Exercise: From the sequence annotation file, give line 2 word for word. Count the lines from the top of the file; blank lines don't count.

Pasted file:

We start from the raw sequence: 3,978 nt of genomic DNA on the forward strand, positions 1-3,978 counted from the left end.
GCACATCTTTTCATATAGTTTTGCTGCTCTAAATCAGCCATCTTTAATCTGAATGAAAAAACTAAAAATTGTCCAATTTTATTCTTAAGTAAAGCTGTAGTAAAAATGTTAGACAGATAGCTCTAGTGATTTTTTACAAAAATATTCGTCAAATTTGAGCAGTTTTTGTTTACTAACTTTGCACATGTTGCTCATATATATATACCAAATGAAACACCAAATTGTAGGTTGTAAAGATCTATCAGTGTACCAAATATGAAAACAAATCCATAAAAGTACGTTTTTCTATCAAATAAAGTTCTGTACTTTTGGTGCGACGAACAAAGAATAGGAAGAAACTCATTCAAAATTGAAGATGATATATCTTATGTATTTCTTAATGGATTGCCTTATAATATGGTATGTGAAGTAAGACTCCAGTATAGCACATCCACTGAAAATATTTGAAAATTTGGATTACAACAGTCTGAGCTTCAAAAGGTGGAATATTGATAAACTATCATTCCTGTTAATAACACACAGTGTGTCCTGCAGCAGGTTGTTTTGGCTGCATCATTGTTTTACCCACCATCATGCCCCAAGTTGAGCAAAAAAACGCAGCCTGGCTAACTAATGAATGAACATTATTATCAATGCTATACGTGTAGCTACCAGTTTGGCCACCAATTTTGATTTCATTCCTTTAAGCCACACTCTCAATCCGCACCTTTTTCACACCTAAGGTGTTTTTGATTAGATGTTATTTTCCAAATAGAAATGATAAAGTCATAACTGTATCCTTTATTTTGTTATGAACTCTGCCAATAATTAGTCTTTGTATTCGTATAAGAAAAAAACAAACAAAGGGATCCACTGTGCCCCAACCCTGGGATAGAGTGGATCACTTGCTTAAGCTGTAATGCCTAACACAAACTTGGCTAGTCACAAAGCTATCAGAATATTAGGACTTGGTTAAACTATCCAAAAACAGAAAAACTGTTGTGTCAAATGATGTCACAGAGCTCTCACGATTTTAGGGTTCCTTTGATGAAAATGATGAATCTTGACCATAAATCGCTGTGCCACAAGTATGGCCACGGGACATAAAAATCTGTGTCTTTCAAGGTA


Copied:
GCACATCTTTTCATATAGTTTTGCTGCTCTAAATCAGCCATCTTTAATCTGAATGAAAAAACTAAAAATTGTCCAATTTTATTCTTAAGTAAAGCTGTAGTAAAAATGTTAGACAGATAGCTCTAGTGATTTTTTACAAAAATATTCGTCAAATTTGAGCAGTTTTTGTTTACTAACTTTGCACATGTTGCTCATATATATATACCAAATGAAACACCAAATTGTAGGTTGTAAAGATCTATCAGTGTACCAAATATGAAAACAAATCCATAAAAGTACGTTTTTCTATCAAATAAAGTTCTGTACTTTTGGTGCGACGAACAAAGAATAGGAAGAAACTCATTCAAAATTGAAGATGATATATCTTATGTATTTCTTAATGGATTGCCTTATAATATGGTATGTGAAGTAAGACTCCAGTATAGCACATCCACTGAAAATATTTGAAAATTTGGATTACAACAGTCTGAGCTTCAAAAGGTGGAATATTGATAAACTATCATTCCTGTTAATAACACACAGTGTGTCCTGCAGCAGGTTGTTTTGGCTGCATCATTGTTTTACCCACCATCATGCCCCAAGTTGAGCAAAAAAACGCAGCCTGGCTAACTAATGAATGAACATTATTATCAATGCTATACGTGTAGCTACCAGTTTGGCCACCAATTTTGATTTCATTCCTTTAAGCCACACTCTCAATCCGCACCTTTTTCACACCTAAGGTGTTTTTGATTAGATGTTATTTTCCAAATAGAAATGATAAAGTCATAACTGTATCCTTTATTTTGTTATGAACTCTGCCAATAATTAGTCTTTGTATTCGTATAAGAAAAAAACAAACAAAGGGATCCACTGTGCCCCAACCCTGGGATAGAGTGGATCACTTGCTTAAGCTGTAATGCCTAACACAAACTTGGCTAGTCACAAAGCTATCAGAATATTAGGACTTGGTTAAACTATCCAAAAACAGAAAAACTGTTGTGTCAAATGATGTCACAGAGCTCTCACGATTTTAGGGTTCCTTTGATGAAAATGATGAATCTTGACCATAAATCGCTGTGCCACAAGTATGGCCACGGGACATAAAAATCTGTGTCTTTCAAGGTA